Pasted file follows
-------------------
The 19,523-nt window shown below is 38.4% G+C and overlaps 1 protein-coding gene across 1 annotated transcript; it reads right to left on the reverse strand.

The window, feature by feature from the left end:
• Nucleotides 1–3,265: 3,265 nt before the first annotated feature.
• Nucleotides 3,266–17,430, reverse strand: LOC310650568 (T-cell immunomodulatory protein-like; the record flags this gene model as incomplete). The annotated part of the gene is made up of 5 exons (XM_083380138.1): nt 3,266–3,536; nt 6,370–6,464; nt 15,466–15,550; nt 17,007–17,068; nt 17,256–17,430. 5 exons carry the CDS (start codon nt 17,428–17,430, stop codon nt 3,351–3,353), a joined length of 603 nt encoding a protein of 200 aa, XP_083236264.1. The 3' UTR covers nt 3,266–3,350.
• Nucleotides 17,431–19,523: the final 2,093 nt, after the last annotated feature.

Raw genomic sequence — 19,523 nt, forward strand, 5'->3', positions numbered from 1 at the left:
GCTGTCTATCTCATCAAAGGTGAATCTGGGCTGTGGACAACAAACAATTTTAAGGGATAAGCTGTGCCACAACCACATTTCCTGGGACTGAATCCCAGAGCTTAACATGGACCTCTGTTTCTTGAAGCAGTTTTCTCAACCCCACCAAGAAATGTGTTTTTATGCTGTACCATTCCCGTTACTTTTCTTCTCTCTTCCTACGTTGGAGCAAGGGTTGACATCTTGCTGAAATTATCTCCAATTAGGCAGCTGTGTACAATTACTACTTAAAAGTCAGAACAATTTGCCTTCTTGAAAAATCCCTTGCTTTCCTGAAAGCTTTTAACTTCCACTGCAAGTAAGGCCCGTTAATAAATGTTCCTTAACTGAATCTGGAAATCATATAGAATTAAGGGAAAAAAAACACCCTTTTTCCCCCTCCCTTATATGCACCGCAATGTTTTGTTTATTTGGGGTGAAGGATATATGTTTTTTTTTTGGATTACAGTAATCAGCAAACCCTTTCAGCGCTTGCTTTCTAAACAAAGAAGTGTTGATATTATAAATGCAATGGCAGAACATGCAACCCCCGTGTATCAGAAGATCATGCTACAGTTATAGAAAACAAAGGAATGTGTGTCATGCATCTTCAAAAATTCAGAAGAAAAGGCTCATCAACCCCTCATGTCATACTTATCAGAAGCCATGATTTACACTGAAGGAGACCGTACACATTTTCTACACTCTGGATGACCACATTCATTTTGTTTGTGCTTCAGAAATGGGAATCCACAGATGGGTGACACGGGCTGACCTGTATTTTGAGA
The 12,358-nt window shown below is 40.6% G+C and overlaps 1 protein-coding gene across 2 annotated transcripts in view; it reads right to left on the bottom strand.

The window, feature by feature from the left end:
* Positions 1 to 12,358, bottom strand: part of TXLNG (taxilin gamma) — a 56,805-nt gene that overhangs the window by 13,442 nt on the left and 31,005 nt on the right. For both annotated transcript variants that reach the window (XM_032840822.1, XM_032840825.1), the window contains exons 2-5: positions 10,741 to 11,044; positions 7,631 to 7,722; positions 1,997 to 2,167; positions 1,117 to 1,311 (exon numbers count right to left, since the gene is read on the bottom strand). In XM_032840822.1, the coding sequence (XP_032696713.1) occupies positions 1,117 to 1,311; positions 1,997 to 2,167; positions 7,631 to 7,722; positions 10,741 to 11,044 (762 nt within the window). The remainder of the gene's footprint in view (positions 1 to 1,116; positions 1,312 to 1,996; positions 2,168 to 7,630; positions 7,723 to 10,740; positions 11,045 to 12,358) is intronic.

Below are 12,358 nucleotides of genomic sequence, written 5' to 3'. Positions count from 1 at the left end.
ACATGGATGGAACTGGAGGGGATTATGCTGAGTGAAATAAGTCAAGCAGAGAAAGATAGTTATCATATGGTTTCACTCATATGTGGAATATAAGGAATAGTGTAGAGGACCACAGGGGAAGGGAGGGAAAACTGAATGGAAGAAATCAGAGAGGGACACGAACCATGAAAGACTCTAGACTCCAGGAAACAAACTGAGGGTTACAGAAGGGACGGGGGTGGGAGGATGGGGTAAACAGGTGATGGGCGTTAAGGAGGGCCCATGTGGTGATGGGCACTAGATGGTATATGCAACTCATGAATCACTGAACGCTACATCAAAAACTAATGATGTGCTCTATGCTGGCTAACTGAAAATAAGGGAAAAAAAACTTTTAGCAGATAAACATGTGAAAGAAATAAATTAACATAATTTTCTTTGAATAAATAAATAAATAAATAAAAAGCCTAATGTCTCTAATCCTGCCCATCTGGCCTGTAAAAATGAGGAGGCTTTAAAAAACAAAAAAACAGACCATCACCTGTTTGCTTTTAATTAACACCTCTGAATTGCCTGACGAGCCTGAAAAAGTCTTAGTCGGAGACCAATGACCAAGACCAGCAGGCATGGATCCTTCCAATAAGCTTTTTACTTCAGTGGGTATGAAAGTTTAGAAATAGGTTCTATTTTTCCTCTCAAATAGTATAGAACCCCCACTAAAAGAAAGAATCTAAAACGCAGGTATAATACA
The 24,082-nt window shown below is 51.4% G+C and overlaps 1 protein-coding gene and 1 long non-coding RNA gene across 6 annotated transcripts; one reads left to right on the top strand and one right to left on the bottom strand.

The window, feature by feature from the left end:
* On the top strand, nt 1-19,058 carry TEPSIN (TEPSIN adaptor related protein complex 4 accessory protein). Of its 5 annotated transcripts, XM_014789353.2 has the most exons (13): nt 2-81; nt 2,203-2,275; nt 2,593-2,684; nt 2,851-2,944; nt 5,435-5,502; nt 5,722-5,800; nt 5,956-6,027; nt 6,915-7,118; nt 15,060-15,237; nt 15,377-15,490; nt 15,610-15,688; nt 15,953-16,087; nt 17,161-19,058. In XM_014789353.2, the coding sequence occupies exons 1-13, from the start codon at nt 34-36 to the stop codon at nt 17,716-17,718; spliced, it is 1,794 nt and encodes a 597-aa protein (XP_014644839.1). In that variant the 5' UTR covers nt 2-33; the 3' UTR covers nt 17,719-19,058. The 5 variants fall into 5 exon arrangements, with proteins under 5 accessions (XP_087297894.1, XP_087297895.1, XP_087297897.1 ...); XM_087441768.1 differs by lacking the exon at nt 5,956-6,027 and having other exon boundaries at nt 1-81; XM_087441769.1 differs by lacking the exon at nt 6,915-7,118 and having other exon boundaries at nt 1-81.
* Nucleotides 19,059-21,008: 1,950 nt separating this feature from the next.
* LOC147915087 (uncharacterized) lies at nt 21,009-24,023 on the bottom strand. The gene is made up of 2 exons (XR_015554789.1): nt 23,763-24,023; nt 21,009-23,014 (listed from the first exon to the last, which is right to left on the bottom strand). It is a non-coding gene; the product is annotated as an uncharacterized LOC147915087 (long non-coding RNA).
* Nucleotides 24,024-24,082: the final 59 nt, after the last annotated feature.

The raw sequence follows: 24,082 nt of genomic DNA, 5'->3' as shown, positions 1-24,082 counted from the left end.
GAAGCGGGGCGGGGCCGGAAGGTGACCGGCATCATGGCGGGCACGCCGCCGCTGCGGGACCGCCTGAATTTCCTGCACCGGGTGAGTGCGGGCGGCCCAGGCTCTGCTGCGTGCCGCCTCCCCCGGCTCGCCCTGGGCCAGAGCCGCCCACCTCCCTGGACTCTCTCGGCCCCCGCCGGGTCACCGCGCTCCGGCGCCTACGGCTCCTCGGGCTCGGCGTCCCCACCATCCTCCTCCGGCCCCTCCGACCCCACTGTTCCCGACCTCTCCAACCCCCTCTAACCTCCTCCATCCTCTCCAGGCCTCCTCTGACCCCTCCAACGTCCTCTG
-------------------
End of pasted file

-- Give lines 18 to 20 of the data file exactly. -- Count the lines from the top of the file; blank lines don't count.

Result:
* Nucleotides 24,024-24,082: the final 59 nt, after the last annotated feature.

The raw sequence follows: 24,082 nt of genomic DNA, 5'->3' as shown, positions 1-24,082 counted from the left end.
GAAGCGGGGCGGGGCCGGAAGGTGACCGGCATCATGGCGGGCACGCCGCCGCTGCGGGACCGCCTGAATTTCCTGCACCGGGTGAGTGCGGGCGGCCCAGGCTCTGCTGCGTGCCGCCTCCCCCGGCTCGCCCTGGGCCAGAGCCGCCCACCTCCCTGGACTCTCTCGGCCCCCGCCGGGTCACCGCGCTCCGGCGCCTACGGCTCCTCGGGCTCGGCGTCCCCACCATCCTCCTCCGGCCCCTCCGACCCCACTGTTCCCGACCTCTCCAACCCCCTCTAACCTCCTCCATCCTCTCCAGGCCTCCTCTGACCCCTCCAACGTCCTCTG